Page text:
What's the opposite of getting your ducks in a row? Letting the ducks go careening wildly every which way? And maybe letting a pack of dogs attack them, too?
In breakthrough filmmaker Trey Edward Shults' artfully unnerving indie drama Krisha, the title character, a chronic mess, arrives at her sister's house. It is Thanksgiving, and Krisha (the director's aunt, Krisha Fairchild) has been invited back into the fold she long ago quit in a storm of hurt and betrayal.
She assures everyone that she has those proverbial ducks sensibly aligned, but it doesn't take long to see what part of the problem was, and is: In the bathroom upstairs, Krisha unlocks a box and downs a fistful of pharmaceuticals.
"You are heartbreak incarnate," Doyle (Bill Wise), her chainsmoking, Southern-fried relation, tells her amid the yelps of the canines chasing around the backyard. "You are a leaver. You are an abandoneer."
And now the abandoneer has returned, promising to prepare a humongous turkey for the multi-generational gathering. Chopping and dicing, Krisha goes at it, between breaks for cigarettes, more pills, and an intense aside with her long-estranged, now-grown son (played by Shults).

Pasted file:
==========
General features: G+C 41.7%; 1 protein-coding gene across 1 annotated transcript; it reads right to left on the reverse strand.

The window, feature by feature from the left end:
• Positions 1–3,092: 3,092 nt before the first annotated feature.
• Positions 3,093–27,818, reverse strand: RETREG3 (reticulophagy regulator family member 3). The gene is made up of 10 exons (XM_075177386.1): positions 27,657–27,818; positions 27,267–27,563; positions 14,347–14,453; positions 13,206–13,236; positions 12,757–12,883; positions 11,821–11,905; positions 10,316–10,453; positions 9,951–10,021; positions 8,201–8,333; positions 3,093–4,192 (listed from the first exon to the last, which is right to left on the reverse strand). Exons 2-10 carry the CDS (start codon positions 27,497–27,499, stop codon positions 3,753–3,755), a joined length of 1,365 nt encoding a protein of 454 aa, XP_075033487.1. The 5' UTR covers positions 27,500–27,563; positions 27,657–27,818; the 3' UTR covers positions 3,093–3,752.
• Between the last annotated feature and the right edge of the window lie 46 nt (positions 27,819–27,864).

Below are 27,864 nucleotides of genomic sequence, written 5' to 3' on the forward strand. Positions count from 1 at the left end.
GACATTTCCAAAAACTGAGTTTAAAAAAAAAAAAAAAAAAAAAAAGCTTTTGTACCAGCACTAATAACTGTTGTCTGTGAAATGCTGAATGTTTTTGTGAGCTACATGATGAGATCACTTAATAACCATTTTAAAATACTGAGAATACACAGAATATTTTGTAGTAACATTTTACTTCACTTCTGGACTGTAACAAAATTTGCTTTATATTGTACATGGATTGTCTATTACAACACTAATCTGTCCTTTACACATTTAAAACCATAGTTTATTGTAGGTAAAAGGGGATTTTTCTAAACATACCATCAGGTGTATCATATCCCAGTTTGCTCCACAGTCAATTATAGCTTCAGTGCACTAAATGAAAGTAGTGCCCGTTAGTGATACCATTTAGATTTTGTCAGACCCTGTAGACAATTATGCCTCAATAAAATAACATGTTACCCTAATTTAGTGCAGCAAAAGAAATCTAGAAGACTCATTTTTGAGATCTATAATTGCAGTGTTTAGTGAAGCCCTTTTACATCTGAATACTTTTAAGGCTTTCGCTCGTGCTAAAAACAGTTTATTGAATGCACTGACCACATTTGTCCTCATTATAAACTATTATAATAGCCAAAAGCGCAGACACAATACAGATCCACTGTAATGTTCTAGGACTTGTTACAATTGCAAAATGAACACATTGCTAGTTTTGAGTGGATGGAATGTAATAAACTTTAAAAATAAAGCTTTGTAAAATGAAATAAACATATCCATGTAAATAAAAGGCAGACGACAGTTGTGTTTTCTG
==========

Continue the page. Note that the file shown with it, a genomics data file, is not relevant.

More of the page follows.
Disarming, alarming, and more than a little impressive, Shults' movie was shot in his mother's Texas home, and the thing plays like a cross between Eugene O'Neill and a slasher pic. (It's cut like one; the soundtrack makes you feel jumpy like one.)
The real Krisha inhabits her namesake with the kind of intensity Gena Rowlands brought to the clutch of emotionally rattling pieces she made with, and for, her husband, John Cassavetes. It's more than apt that Shults' Krisha won the John Cassavetes prize last month (for the best film made under $500,000) at the Independent Film Spirit Awards.
A study in family dysfunction and the damage wrought by someone lost in a maze of addiction, Krisha may go on a little longer than you'd want, but then, its title character is the kind of houseguest who stays longer than you'd want her to - so even the postscript confrontations and apologies feel right.
Shults is a filmmaker to watch: This debut feature builds to a crescendo of calamity and chaos, his edits are kitchen-knife deadly, and he manages to eke horror and dread from a long, loping Nina Simone song. It's the perfect accompaniment.